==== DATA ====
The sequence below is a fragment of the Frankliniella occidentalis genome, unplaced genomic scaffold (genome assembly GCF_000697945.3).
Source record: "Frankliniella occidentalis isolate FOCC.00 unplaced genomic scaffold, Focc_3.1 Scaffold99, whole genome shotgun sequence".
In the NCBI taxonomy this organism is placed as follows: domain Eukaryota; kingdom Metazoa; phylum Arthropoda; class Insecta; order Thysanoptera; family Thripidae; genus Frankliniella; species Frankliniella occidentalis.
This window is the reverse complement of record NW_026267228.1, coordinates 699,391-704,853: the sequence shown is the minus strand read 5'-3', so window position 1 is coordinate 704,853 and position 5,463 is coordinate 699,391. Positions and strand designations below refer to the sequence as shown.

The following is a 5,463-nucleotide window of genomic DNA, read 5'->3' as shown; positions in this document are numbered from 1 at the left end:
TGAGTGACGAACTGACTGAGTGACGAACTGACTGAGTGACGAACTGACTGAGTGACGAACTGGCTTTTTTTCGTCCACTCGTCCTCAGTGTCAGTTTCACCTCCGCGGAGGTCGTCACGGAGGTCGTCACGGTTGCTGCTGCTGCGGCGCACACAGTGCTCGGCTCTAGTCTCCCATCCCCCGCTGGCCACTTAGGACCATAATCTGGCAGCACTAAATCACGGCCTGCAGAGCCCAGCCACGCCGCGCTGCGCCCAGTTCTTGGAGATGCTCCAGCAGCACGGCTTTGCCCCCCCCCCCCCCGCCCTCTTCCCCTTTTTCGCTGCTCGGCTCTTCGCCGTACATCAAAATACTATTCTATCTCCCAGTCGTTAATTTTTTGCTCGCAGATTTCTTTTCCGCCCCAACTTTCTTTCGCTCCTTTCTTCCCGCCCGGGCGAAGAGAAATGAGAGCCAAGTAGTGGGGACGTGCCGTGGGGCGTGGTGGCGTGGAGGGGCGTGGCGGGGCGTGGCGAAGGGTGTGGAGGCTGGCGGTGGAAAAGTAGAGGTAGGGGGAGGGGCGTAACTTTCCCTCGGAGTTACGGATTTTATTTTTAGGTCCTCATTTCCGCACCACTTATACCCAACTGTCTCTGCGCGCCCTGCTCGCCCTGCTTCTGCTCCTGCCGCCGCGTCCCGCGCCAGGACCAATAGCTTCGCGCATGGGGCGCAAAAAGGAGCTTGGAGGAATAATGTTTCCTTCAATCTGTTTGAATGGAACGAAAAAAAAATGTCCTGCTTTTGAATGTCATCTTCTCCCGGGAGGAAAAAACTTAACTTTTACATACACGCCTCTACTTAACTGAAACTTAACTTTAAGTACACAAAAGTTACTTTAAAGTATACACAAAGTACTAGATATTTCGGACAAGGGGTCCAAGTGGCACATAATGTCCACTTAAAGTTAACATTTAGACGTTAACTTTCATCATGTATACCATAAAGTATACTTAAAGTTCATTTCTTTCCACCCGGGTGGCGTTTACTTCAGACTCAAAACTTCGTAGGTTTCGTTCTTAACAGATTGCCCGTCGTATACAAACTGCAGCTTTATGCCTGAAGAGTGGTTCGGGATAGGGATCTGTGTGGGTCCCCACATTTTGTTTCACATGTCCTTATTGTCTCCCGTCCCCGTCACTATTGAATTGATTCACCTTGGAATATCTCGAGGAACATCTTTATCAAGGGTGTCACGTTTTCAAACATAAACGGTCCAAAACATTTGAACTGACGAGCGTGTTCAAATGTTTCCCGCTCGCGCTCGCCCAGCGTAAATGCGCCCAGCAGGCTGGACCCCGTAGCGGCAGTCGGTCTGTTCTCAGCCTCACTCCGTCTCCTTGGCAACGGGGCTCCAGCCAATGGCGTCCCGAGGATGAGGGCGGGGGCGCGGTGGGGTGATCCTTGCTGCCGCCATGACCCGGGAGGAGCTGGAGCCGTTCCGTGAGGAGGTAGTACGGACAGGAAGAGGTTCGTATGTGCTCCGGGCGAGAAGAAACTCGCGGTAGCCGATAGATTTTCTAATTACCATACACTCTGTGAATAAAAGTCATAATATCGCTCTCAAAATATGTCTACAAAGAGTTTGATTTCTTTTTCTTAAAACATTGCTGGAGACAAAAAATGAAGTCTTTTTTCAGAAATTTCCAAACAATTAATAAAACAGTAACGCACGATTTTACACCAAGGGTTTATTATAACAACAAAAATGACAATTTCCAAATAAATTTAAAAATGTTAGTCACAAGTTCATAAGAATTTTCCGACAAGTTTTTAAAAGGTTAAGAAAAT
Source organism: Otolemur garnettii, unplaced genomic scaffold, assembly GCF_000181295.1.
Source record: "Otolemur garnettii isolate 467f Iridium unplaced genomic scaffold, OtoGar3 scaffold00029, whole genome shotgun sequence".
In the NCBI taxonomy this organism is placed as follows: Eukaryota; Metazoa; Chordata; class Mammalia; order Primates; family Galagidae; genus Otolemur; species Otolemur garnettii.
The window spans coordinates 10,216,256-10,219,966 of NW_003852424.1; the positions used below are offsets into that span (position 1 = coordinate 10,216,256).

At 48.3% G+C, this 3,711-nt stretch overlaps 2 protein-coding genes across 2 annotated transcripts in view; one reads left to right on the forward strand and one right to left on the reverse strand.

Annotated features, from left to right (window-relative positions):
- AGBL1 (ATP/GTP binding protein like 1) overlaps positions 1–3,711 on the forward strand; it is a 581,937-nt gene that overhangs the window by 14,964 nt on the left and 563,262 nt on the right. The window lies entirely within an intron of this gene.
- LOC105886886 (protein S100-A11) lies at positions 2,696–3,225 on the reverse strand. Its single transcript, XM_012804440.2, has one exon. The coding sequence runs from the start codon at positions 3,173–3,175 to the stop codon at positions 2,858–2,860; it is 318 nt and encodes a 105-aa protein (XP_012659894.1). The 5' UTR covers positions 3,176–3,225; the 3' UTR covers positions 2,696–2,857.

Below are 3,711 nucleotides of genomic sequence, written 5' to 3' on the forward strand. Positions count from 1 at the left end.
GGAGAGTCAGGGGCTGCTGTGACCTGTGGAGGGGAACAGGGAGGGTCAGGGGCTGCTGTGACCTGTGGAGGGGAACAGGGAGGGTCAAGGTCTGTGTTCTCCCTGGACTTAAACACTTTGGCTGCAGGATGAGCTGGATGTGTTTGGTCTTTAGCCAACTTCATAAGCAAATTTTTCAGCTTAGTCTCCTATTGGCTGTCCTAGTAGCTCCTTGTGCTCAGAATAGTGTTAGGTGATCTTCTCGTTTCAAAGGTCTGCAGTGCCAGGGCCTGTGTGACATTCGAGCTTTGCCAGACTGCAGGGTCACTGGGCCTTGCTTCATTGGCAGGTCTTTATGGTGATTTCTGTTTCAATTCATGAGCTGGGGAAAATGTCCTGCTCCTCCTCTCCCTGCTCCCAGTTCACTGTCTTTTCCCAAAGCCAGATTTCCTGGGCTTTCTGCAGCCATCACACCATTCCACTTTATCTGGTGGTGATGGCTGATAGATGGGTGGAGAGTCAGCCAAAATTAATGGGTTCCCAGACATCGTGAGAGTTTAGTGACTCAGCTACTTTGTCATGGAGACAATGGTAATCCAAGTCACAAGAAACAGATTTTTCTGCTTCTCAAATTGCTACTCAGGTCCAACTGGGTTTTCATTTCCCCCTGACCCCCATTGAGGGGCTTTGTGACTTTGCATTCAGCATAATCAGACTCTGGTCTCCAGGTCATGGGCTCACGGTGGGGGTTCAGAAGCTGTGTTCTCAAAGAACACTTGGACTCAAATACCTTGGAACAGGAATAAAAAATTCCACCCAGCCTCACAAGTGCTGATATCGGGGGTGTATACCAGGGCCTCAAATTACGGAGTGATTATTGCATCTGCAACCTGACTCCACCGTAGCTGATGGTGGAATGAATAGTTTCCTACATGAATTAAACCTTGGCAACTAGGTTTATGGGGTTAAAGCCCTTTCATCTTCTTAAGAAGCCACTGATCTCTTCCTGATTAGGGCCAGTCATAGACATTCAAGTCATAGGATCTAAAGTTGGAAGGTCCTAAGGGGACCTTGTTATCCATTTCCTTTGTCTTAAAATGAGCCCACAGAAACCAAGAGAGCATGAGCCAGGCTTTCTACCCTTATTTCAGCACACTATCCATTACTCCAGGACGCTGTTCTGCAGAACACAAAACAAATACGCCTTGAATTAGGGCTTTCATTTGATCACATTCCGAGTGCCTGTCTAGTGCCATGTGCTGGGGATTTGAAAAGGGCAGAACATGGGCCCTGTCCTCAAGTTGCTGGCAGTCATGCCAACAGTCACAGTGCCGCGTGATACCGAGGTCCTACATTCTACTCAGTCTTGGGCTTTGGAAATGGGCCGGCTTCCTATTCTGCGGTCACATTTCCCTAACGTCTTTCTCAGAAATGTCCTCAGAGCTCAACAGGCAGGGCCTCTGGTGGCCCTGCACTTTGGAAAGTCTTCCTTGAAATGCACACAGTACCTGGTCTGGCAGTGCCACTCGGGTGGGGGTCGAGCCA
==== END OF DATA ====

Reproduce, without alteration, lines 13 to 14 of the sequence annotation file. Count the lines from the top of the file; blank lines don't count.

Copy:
- AGBL1 (ATP/GTP binding protein like 1) overlaps positions 1–3,711 on the forward strand; it is a 581,937-nt gene that overhangs the window by 14,964 nt on the left and 563,262 nt on the right. The window lies entirely within an intron of this gene.
- LOC105886886 (protein S100-A11) lies at positions 2,696–3,225 on the reverse strand. Its single transcript, XM_012804440.2, has one exon. The coding sequence runs from the start codon at positions 3,173–3,175 to the stop codon at positions 2,858–2,860; it is 318 nt and encodes a 105-aa protein (XP_012659894.1). The 5' UTR covers positions 3,176–3,225; the 3' UTR covers positions 2,696–2,857.